On 20 June, for its third session and the first thematic topic of the month, the PSC is set to conduct a review to evaluate the progress made towards achieving one of AU’s flagship projects, Silencing the Guns in Africa. This review is in line with the Monitoring and Evaluation Mechanism of the AU Master Roadmap of Practical Steps to Silence the Guns in Africa by 2030. The Monitoring and Evaluation Mechanism for the AU Master Roadmap was adopted in Nairobi in May 2021, in line with the decision of the 14th Extra-Ordinary Session of the AU Assembly [Ext/Assembly/AU/Dec.1(XIV)], and endorsed by the Assembly in February 2022. It is expected that the PSC will receive a briefing from the newly appointed AU High Representative for Silencing the Guns, Mohammed Ibn Chambas. It is expected that the PSC will hear from Chambas on his plans on how best to pursue the agenda of silencing the guns. This is particularly pressing considering the setback that Africa continues to face in the effort for preventing and resolving conflicts in recent years. Furthermore, the upcoming session is expected to review the efforts made by member states, Regional Economic Communities and Regional Mechanisms (RECs/RMs), and relevant stakeholders towards silencing the guns in Africa using the existing monitoring and evaluation mechanisms outlined in the roadmap.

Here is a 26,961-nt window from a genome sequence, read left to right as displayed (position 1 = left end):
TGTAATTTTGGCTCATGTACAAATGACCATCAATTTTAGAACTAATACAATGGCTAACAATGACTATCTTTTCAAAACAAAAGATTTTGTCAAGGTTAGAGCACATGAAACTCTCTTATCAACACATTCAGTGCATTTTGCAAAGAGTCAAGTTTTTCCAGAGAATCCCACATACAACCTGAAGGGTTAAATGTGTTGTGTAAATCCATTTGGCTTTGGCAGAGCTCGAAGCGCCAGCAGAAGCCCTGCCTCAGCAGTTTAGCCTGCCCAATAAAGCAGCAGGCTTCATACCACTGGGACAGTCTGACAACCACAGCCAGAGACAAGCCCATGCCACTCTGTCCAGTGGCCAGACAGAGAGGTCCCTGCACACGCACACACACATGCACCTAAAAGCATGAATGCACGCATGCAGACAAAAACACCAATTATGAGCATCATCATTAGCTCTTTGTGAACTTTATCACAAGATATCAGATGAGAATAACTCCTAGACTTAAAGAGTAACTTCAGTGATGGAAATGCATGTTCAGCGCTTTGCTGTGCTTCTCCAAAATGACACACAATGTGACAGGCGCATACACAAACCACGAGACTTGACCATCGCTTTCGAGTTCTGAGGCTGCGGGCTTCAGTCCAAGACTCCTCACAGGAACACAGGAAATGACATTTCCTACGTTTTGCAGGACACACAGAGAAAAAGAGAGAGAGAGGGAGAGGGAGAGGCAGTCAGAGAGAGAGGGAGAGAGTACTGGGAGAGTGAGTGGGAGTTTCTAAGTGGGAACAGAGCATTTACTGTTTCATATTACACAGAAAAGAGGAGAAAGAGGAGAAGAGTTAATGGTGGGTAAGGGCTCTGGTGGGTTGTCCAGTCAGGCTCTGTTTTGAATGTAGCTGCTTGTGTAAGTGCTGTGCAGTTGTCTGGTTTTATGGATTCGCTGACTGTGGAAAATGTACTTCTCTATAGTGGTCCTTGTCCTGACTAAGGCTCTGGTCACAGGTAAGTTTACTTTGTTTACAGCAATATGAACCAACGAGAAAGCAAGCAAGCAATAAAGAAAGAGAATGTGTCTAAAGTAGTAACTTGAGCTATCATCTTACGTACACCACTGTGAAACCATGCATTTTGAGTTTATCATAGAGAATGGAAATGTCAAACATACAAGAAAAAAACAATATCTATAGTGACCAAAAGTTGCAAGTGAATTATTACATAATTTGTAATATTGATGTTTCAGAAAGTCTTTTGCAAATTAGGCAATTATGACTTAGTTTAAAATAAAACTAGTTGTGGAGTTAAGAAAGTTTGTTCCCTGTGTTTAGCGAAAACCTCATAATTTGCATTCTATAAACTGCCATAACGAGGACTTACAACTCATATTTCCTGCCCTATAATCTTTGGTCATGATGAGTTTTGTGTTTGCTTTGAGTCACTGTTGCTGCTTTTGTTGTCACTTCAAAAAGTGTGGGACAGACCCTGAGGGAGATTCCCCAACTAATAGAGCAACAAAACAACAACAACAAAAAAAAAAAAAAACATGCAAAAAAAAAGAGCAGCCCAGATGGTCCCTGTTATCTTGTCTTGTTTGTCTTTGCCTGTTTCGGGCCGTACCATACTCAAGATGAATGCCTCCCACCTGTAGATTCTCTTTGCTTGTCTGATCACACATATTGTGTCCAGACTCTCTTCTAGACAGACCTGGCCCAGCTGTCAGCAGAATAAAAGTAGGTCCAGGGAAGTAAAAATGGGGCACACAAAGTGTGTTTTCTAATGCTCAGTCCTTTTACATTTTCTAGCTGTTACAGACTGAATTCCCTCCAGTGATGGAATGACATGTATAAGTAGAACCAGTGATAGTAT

The fourth session of the month scheduled to take place on 22 June will be held at ministerial level. The session will focus on the progress made in implementing the Common African Defence and Security Policy, along with other relevant Instruments on Defence and Security on the Continent. The session will primarily update the PSC on developments regarding the full operationalisation of the Africa Standby Force (ASF) since PSC’s last briefing on the topic, at its 1069th session. This session is expected to give particular focus on steps taken by the various RECs in operationalising the ASF. Coming after the recent conclusion of the 15th Ordinary Session of the Specialized Technical Committee on Defence, Safety and Security (STCDSS), the upcoming session is also expected to provide updates regarding the status of the draft 2021-2025 strategic work plan for the enhancement of ASF and the Memorandum of Understanding (MoU) between the AU and RECs/RMs on the Deployment and Employment of ASF, issues that were tabled for discussion at the 15th Ordinary Session of the STCDSS. The PSC may also receive updates on force/capability generation and rapid recruitment and deployment processes, as well as the status of the Continental Logistics Base (CLB) and the Regional Logistics Depots (RLD).